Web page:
March 22, 2023
Combination of CRS and HIPEC offers Effective Treatment and Higher Chance of Survival for patients with Peritoneal Metastases
“Metastatic cancer” is an illness that no one would wish to experience, nor would they want their loved ones to go through it. Patients may feel hopeless and assume there is no cure for the disease. However, a treatment option is available in the form of an advanced technology known as HIPEC, combined with CRS. This treatment method has shown to effectively treat peritoneal metastases, or cancer that has spread to the abdominal cavity, and improve the chances of survival.
Traditional treatment for metastatic cancer in the abdominal cavity involves intravenous chemotherapy, which distributes drugs throughout the body to kill cancer cells. However, this approach is ineffective in reaching cancerous tumors that have metastasized in the abdomen. Additionally, chemotherapy traveling through the bloodstream may not be strong enough to eliminate a large number of cancer cells. Therefore, a combination of Cytoreductive Surgery (CRS) and Hyperthermic Intra Peritoneal Chemotherapy (HIPEC) has been developed to treat peritoneal metastases and increase the survival chances of cancer patients.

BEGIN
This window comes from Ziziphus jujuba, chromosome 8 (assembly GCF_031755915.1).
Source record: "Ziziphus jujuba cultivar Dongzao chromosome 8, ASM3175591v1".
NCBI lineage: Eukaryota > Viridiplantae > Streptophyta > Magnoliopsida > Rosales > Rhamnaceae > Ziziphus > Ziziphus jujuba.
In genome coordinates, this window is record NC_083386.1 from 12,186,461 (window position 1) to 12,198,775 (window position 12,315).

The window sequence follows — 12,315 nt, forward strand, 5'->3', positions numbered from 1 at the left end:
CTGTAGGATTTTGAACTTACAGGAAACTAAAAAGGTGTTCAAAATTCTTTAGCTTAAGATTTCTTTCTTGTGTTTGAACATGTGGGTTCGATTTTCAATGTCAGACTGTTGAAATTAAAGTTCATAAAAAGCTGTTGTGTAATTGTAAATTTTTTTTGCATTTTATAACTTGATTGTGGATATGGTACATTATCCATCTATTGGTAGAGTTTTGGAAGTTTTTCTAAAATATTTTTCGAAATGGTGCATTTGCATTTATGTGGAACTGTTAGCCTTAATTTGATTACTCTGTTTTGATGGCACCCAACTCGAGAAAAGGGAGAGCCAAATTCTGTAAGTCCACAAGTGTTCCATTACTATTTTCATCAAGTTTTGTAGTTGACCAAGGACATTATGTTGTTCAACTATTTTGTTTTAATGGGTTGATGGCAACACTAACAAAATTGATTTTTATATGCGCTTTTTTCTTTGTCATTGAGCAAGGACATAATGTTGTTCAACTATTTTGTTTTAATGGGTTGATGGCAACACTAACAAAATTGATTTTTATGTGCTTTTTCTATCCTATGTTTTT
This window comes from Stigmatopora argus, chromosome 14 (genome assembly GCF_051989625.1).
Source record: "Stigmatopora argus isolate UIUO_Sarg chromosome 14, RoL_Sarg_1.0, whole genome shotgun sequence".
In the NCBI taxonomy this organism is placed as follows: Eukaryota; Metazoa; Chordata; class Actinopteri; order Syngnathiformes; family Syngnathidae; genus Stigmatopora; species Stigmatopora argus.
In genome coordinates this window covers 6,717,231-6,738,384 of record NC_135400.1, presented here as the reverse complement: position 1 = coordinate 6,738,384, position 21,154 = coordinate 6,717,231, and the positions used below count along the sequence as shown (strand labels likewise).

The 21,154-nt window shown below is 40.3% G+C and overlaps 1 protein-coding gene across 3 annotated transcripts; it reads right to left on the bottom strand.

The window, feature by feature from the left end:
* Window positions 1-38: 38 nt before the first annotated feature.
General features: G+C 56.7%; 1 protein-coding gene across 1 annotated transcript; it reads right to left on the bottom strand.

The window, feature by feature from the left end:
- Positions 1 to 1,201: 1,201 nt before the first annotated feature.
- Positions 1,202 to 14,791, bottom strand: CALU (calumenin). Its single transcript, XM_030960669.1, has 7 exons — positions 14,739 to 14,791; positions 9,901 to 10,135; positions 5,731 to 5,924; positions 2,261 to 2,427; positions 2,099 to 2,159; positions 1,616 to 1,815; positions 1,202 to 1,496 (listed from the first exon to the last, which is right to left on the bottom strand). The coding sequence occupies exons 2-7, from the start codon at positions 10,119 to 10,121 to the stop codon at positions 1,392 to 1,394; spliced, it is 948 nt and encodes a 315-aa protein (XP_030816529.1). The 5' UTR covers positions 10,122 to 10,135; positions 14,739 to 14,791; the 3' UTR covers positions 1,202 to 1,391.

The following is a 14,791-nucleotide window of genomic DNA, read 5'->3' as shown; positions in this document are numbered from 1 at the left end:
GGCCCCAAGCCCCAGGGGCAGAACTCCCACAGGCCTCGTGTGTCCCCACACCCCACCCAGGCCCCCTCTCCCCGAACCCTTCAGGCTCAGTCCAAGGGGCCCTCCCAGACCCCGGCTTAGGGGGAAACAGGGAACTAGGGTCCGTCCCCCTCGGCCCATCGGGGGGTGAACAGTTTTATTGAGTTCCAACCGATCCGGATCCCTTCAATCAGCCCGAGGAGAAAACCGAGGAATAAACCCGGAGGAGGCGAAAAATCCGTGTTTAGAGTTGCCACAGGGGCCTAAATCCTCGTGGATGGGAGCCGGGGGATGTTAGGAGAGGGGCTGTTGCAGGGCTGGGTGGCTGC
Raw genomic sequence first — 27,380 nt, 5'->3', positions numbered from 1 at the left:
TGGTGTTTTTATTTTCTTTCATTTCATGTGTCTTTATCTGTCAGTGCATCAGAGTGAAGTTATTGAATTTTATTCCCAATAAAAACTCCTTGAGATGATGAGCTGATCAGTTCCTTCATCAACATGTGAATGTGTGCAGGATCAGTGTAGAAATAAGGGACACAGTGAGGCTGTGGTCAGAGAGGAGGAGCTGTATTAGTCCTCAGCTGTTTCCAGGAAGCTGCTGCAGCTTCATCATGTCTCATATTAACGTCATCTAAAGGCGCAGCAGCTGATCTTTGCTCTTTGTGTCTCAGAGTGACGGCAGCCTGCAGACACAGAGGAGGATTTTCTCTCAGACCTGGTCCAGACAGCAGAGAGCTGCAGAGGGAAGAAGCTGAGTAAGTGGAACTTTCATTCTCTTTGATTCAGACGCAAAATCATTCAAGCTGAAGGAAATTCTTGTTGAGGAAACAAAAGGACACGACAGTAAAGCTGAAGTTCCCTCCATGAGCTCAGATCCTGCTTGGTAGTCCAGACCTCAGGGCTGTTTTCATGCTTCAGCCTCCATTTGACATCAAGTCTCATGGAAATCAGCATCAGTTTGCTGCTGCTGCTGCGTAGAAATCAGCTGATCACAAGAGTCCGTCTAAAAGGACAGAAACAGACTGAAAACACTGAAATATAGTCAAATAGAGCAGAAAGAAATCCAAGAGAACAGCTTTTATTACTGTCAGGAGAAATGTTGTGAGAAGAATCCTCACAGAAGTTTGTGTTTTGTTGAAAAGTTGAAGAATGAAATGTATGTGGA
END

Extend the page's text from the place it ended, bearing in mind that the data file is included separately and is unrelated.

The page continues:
HIPEC is a two-step procedure that uses heated chemotherapy drugs to destroy microscopic cancer cells in the abdominal cavity. Chemotherapy will be heated to 42.5 degrees Celsius to ensure maximum contact with tumor surfaces. HIPEC must be done after CRS has been performed.
Dr. Worapong Anuponganan, a general surgeon at Vejthani Hospital explained that CRS is the surgical removal of all visible metastasized tumors, intending to remove as many tumors as possible. Smaller tumors that are less than 2.5 mm may be left as they are because they can be destroyed by heated chemotherapy. Most CRS involves the removal of the organs that have tumors attached and the dissection of the abdominal lining covering internal organs, making it a lengthy procedure that can take at least 6 hours. HIPEC is then administered to the patient after CRS to circulate chemotherapy drugs in the abdomen, which takes an additional 60-90 minutes.
Metastatic cancers in the abdominal cavity that can be treated with a combination of CRS and HIPEC include appendix cancer, ovarian cancer, colon cancer, stomach cancer, pseudomyxoma peritonei, and peritoneal mesothelioma. However, the CRS-HIPEC procedure has certain safety indicators, and it is recommended that patients consult with their doctor to have a clear understanding of the procedure and choose the best option for their needs.
For further information, please contact Life Cancer Center,
Vejthani Hospital. Call 02-734-0000 Ext. 2720
English hotline: (+66) 8-522 38888
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